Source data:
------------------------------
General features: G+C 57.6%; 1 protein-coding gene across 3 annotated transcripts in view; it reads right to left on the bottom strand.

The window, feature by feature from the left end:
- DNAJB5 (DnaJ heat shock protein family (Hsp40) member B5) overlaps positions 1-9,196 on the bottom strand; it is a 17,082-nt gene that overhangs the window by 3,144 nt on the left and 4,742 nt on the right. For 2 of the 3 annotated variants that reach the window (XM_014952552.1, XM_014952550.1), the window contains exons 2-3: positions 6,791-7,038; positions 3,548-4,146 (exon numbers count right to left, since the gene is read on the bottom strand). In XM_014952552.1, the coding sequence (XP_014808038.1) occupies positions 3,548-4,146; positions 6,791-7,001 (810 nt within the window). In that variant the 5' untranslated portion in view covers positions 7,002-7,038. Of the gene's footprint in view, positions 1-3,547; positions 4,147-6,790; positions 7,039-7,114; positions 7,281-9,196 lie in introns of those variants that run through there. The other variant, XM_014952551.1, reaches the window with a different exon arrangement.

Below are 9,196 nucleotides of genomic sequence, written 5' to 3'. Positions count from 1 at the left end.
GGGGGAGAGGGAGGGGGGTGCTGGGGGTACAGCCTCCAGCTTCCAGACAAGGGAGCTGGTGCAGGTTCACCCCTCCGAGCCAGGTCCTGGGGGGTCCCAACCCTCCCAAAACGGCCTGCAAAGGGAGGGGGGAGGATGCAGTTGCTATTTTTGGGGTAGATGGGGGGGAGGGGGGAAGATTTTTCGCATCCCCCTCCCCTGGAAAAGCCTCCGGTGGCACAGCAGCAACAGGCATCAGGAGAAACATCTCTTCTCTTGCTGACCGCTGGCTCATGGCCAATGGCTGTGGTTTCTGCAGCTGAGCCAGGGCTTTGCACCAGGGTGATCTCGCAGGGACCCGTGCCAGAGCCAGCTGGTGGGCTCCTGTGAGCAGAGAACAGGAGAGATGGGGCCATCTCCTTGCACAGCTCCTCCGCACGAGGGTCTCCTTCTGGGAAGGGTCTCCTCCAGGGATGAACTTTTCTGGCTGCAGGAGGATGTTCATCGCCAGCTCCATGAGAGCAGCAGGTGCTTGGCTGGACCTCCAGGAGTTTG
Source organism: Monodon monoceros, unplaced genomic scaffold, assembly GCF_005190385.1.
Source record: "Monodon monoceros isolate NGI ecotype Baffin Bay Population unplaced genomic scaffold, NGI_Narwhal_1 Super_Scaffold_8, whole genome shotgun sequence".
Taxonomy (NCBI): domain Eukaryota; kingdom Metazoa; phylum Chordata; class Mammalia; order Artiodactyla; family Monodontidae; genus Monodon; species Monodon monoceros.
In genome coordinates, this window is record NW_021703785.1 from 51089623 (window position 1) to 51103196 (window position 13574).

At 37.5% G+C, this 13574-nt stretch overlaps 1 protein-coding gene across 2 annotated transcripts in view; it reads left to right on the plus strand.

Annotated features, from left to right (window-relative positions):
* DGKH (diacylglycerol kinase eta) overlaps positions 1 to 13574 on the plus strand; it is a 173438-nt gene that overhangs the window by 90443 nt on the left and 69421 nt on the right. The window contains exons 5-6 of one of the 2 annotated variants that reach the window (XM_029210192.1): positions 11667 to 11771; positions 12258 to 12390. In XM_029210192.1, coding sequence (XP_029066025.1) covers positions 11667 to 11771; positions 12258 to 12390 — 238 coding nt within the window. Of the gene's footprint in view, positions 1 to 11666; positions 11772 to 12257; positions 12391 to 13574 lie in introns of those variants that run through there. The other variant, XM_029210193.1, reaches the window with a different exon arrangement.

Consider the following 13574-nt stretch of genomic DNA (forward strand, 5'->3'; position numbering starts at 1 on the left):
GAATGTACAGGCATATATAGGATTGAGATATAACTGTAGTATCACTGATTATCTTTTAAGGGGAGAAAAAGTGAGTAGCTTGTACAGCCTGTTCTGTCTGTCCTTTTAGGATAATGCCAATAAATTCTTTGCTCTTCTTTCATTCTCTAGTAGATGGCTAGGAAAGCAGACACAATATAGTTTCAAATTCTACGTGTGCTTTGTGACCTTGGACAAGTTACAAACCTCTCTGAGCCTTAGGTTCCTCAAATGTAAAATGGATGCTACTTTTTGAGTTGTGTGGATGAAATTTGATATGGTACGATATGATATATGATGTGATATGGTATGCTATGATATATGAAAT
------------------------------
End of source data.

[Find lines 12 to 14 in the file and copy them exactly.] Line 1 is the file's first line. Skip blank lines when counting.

* DGKH (diacylglycerol kinase eta) overlaps positions 1 to 13574 on the plus strand; it is a 173438-nt gene that overhangs the window by 90443 nt on the left and 69421 nt on the right. The window contains exons 5-6 of one of the 2 annotated variants that reach the window (XM_029210192.1): positions 11667 to 11771; positions 12258 to 12390. In XM_029210192.1, coding sequence (XP_029066025.1) covers positions 11667 to 11771; positions 12258 to 12390 — 238 coding nt within the window. Of the gene's footprint in view, positions 1 to 11666; positions 11772 to 12257; positions 12391 to 13574 lie in introns of those variants that run through there. The other variant, XM_029210193.1, reaches the window with a different exon arrangement.

Consider the following 13574-nt stretch of genomic DNA (forward strand, 5'->3'; position numbering starts at 1 on the left):
GAATGTACAGGCATATATAGGATTGAGATATAACTGTAGTATCACTGATTATCTTTTAAGGGGAGAAAAAGTGAGTAGCTTGTACAGCCTGTTCTGTCTGTCCTTTTAGGATAATGCCAATAAATTCTTTGCTCTTCTTTCATTCTCTAGTAGATGGCTAGGAAAGCAGACACAATATAGTTTCAAATTCTACGTGTGCTTTGTGACCTTGGACAAGTTACAAACCTCTCTGAGCCTTAGGTTCCTCAAATGTAAAATGGATGCTACTTTTTGAGTTGTGTGGATGAAATTTGATATGGTACGATATGATATATGATGTGATATGGTATGCTATGATATATGAAAT